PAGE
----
You plan. You train. You do everything you can think of. You wear your lucky socks. You eat the same breakfast before each run. Nothing is left to chance...
And yet it still happens.
The cosmos aren't aligned. The humidity index is just 1% too much. Your shoelaces feel tight. Your fuel belt has suddenly out of nowhere started to chafe.
Something doesn't feel just right. And then suddenly everything feels wrong.
Every runner experiences it.
Every runner beats themselves up over it, too.
My latest bad run happen to take place on a grand stage: Disney World. During this year's Princess Half Marathon weekend, I signed up to run the Enchanted 10k.
6.2 miles? That's an easy run. I won't be fast, but my stamina will keep me going, I said to myself when I signed up in June.
Fast forward to this past weekend.
I hadn't been training as hard over the last 3 months due to lingering medical issues. Last week I did a dry run, 6 miles non stop. I was a tiny bit over pace, but I blamed the weather. I had to slow down due to the cold air burning my lungs. But deep down inside I was worried.
Come the day of the 10k and everything that could go wrong at the starting line did. I got about half a mile when I felt like someone stabbed me in the lower back. I recognized the pain. Kidney stones. Nice.
I slow down but keep going. At the first mile marker, I double over in pain. Now I'm nauseous. I drink some water from bottle, and decide to walk until I no longer feel like throwing up.
By mile 2, I receive my first warning that I'm falling behind the "fabled balloon ladies." (The balloon ladies are ladies with balloons tied to their waists. They walk the required speed, and if you behind them, the "sweepers" will sweep you from the course, stick you on a bus, and haul you away to the finish line. Game over, you just got a DNF.)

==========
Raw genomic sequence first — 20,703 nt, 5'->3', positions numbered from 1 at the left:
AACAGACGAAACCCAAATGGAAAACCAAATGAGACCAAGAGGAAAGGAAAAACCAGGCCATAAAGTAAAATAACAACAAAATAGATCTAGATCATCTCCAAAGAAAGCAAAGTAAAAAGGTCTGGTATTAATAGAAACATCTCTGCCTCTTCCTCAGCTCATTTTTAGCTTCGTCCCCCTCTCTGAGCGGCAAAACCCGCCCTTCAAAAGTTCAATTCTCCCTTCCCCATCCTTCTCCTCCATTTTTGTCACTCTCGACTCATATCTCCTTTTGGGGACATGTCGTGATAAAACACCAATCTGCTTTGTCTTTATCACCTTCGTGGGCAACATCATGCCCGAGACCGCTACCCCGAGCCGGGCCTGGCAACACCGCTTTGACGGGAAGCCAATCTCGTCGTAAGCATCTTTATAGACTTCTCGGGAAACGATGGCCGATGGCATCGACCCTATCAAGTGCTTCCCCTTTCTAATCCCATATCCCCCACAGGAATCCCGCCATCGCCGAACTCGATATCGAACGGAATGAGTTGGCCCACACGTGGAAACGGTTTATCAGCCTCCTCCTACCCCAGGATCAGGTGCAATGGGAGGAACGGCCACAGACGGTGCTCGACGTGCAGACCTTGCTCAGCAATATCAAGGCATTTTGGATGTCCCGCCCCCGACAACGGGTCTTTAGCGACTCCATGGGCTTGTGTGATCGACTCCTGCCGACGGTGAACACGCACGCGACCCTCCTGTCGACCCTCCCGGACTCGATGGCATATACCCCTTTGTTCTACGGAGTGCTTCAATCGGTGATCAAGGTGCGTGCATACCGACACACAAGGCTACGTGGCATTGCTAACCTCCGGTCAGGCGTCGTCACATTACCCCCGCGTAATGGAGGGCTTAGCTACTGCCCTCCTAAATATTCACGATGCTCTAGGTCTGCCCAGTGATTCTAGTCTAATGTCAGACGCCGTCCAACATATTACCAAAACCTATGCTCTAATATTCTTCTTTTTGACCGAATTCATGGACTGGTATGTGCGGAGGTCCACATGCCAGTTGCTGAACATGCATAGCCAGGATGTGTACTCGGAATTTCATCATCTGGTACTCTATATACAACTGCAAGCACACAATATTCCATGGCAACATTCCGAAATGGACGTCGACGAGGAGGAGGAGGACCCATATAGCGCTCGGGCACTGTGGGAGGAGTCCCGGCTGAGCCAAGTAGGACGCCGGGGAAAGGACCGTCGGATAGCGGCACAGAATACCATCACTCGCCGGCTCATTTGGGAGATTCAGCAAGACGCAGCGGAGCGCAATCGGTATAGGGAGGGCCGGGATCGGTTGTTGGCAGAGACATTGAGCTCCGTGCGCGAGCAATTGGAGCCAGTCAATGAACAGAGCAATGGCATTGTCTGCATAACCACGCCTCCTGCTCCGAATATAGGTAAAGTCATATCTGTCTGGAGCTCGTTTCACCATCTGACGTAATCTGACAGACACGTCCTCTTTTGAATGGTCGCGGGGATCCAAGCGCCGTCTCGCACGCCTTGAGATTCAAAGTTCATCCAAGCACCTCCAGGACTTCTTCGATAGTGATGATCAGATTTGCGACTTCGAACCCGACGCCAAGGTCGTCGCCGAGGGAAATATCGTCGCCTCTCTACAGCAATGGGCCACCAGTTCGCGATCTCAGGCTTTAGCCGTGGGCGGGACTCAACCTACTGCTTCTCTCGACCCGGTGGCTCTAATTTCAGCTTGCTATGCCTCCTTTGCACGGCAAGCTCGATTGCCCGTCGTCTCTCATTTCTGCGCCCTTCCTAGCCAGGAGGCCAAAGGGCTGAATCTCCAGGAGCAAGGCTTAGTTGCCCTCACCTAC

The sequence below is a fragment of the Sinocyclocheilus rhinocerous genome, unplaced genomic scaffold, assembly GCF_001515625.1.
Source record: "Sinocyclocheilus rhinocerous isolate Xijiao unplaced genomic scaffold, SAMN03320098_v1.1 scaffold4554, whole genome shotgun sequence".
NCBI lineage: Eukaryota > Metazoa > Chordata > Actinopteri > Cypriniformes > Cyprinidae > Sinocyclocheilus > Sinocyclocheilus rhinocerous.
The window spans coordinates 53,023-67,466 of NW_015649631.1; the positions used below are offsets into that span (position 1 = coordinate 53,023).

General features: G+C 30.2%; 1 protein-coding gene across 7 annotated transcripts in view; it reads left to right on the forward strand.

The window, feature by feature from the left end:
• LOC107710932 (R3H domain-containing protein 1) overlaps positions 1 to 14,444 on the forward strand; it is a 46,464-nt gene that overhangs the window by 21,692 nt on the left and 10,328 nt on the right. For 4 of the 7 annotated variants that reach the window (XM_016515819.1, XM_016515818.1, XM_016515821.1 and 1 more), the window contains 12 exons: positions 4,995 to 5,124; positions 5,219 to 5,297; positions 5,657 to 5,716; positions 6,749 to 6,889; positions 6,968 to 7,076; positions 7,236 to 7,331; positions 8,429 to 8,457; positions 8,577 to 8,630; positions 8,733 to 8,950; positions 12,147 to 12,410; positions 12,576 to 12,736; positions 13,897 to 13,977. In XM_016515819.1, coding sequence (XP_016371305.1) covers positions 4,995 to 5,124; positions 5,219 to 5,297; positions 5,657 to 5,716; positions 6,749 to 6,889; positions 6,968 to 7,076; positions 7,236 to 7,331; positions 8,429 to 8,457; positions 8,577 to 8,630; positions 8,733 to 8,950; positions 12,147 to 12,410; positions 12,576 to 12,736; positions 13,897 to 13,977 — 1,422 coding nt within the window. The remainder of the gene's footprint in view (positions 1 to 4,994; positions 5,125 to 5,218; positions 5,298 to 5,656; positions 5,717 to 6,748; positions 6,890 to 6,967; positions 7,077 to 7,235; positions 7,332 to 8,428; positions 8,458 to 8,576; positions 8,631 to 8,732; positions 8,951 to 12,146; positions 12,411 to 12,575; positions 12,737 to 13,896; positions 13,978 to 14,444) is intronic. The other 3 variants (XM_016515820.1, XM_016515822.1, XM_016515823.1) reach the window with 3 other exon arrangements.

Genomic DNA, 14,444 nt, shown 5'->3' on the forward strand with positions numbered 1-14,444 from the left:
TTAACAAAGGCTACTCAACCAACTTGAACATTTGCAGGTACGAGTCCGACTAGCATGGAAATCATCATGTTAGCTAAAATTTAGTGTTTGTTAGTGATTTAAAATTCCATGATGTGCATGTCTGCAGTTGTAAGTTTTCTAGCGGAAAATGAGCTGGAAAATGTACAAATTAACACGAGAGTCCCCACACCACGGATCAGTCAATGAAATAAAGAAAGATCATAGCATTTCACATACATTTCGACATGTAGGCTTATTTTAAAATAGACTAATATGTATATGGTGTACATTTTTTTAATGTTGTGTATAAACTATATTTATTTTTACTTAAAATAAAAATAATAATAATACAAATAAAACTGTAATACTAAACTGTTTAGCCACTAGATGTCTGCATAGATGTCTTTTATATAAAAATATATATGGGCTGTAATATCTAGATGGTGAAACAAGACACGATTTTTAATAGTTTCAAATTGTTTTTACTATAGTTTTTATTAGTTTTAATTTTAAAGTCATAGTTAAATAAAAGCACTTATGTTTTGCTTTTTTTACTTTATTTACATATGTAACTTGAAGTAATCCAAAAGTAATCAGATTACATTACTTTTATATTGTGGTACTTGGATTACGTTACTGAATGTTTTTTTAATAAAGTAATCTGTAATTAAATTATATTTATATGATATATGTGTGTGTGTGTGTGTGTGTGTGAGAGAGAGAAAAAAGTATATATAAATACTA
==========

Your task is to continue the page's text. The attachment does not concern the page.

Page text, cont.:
I tried to speed up and ran full out for about half a mile to catch up to the ladies and prevent myself from getting swept, but I knew it was over. I couldn't catch up. I stopped running and began walking again. I was already composing my Facebook status update in my head: "Balloon Ladies got me. I think I'll go cry now."
There were others around me, equally struggling, and I tried to put in a brave front. I smiled at the MarathonPhotogs. I joked with the medical bikers circling up every so often about how I was going to require an ambulance at the finish line. Heck, I even told one of the sweepers on the bikes, when asked if I needed something, I said yes... Don't sweep me and let me finish.
I did finish... Walking... so very very slowly. My neck seized. My lower back ached. My belt chafed. But I finished, even if it took close to 2 hours.
Honestly, at the starting line I felt hopeful.
At mile 1, I felt pain.
At mile 2, I felt fear.
At mile 3, I felt despair.
At mile 4, I felt numb.
At mile 5, I felt punch drunk.
At mile 6, I felt hope return.
At mile 6.2, I genuinely smiled for the first time that whole day... Because it meant I could finally stop moving.
This is not just a bad run.
This was THE bad run.
I will forever remember this when ever I have another bad run, because nothing can ever match the range of emotions I felt during those hellish two hours. And I got through it.
You will too.
It's just a bad run.
Try again tomorrow.